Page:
Kathleen Shannon ’04 is working as Counsel to Senator Rob Portman (R-OH) on the Permanent Subcommittee on Investigations and Homeland Security and Governmental Affairs Committee.
On May 23, photographer Rachel Boillot ’05 presented her new book, Moon Shine, a photographic portrait of musical heritage in Appalachia, at the Rye Arts Center. Rachel’s work was recently featured in The Guardian.
10TH REUNION Congratulations to Carole Mariani ’09 and John Stretton who were married on February 24, 2018 in Houston, TX. The wedding party included Carole’s sister and maid of honor, Cristina ’14, and bridesmaids (left to right) Lindsay Fried, Erica Adler, Zoe Parker, Marni Aronson, Alyssa Wohl, and Becky Lange—all RCDS ’09. Carole and her husband both attended Rice University but met through friends after they graduated.
Cara Rock Singer ’05 shares that she and husband Aaron “have each accepted TT jobs at UW-Madison starting next year in History and Religious Studies, respectively.” She writes, “We feel incredibly grateful for our good fortune and thankful for the many, many, many people who have supported us along the way!” They have two children, Liora (four and a half) and Eli (six months). Congratulations to Vanessa Jackson ’05 who was just elected partner of the firm Davis Polk. She is a member of Davis Polk’s Corporate Department in New York, practicing in the Finance Group. She received here J.D. from Columbia Law School in 2012.
Liz Seter Bradley ’08 and her husband, Jonathan, welcomed their first child, Jonathan Ellis Bradley, Jr. (JJ), on 5/4/19. She and Jonathan were married in October of 2017, and they live in Purchase, NY. Liz shared
5TH REUNION Henry Townley ’14 was on campus in June to present the University of Pennsylvania Book Award at Upper School Prize Day. Henry will start work as a software engineer at Facebook in the fall. Kate Feiner ’09 will be married to Raymond Paul Lorenzoni, III on October 19, 2019 in Manhattan.
Congratulations to Brandon Nieuw ’08 and his wife, Pamela, on the birth of their daughter, Scarlett Rose Nieuw, on February 27, 2019.
Emily Duarte ’15 was on campus in June to present the Harvard University Book Award at Upper School Prize Day. Emily will be traveling through Greece and South America before she joins Oak Hill Advisors.
David Townley ’16 was on campus to perform at Upper School morning meeting with his a cappella group, Doox of Yale. Next year, David will be singing with Yale’s Whiffenpoofs.
Ayelén Rodriguez ’10 was on campus in June to present the Columbia University Book Award at Upper School Prize Day. Ayelén will be moving to Paris in the fall to pursue her Juris Doctor & LLM in a dual-degree program with Fordham Law and the University of Paris 1 Pantheon-Sorbonne.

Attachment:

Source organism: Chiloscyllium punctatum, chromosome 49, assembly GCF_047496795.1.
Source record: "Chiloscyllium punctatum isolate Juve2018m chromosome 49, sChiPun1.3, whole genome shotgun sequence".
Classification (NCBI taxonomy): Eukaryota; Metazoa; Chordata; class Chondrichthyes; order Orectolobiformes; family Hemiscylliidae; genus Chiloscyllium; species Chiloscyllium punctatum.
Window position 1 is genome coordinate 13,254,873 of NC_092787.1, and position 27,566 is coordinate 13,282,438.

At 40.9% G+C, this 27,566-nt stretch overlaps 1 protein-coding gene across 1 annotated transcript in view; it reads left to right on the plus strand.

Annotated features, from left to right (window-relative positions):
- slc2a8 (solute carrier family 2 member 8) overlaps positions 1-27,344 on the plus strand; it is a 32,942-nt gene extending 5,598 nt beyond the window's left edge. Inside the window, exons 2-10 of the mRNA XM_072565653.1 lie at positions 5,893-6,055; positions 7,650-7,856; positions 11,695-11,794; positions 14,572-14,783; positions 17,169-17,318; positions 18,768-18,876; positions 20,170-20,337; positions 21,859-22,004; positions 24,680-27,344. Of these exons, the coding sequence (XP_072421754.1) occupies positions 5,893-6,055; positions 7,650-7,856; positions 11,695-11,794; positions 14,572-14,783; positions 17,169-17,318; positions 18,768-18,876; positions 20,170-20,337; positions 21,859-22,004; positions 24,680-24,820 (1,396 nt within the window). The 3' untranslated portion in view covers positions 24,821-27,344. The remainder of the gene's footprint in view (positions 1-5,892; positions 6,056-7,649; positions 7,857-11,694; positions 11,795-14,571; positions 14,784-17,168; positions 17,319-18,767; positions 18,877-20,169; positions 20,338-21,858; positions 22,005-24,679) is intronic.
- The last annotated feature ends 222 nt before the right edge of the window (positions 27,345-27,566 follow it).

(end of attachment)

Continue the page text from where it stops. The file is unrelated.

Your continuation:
that her engagement photo was taken on the ice at RCDS!
students attended a Lunch & Learn presented by Andres Soto ’13. Andres, who graduated from Columbia University’s School of Engineering and Applied Science with a degree in Applied Math and is now a Google Software Engineer. Andres reflected on his RCDS journey as a student of color from an immigrant family, explored applications and intersections of math, physics, and algorithms, and highlighted recent projects focusing on artificial intelligence and machine learning.
Congratulations to Julia Lindon ’09 whose television pilot, “Lady Liberty” premiered at the Tribeca Film Festival. Julia is the writer, creator, and star of the show. Learn more about the show at www.ladylibertytv.com
Will Collingham’s ’04 daughter, Ella, attended her first Ranger’s game and also celebrated her first birthday! Congratulations to Dustin Fleischman ’04 who married Alyssa Weiss. Fellow RCDS classmates Hamill Serrant ’04, Nick Carcaterra ’04, Will Collingham ’04, Pete Paleokrassas ’04, Josh Cohen ’04, and Adam Krasner ’04 celebrated with the happy couple!
Congratulations to Melanie Mandell ’16 on being named NESCAC Player of the Year!
Eliza McCurdy ’13, keynote speaker for the 150th anniversary speaker series, spoke to the Middle and Upper Schools earlier this year about her experiences working in the criminal justice system on Riker’s Island. Her work was featured in a documentary entitled AFTER RIKERS: Justice by Design which aired on PBS as a part of Justice Week. Over 60 Middle and Upper School
Stay connected to RCDS!
• Send class notes to firstname.lastname@example.org • Join the alumni facebook group
• Visit the alumni website ryecountryday.org/alumni
Not for Self, but for Service 39
In Memoriam Alumni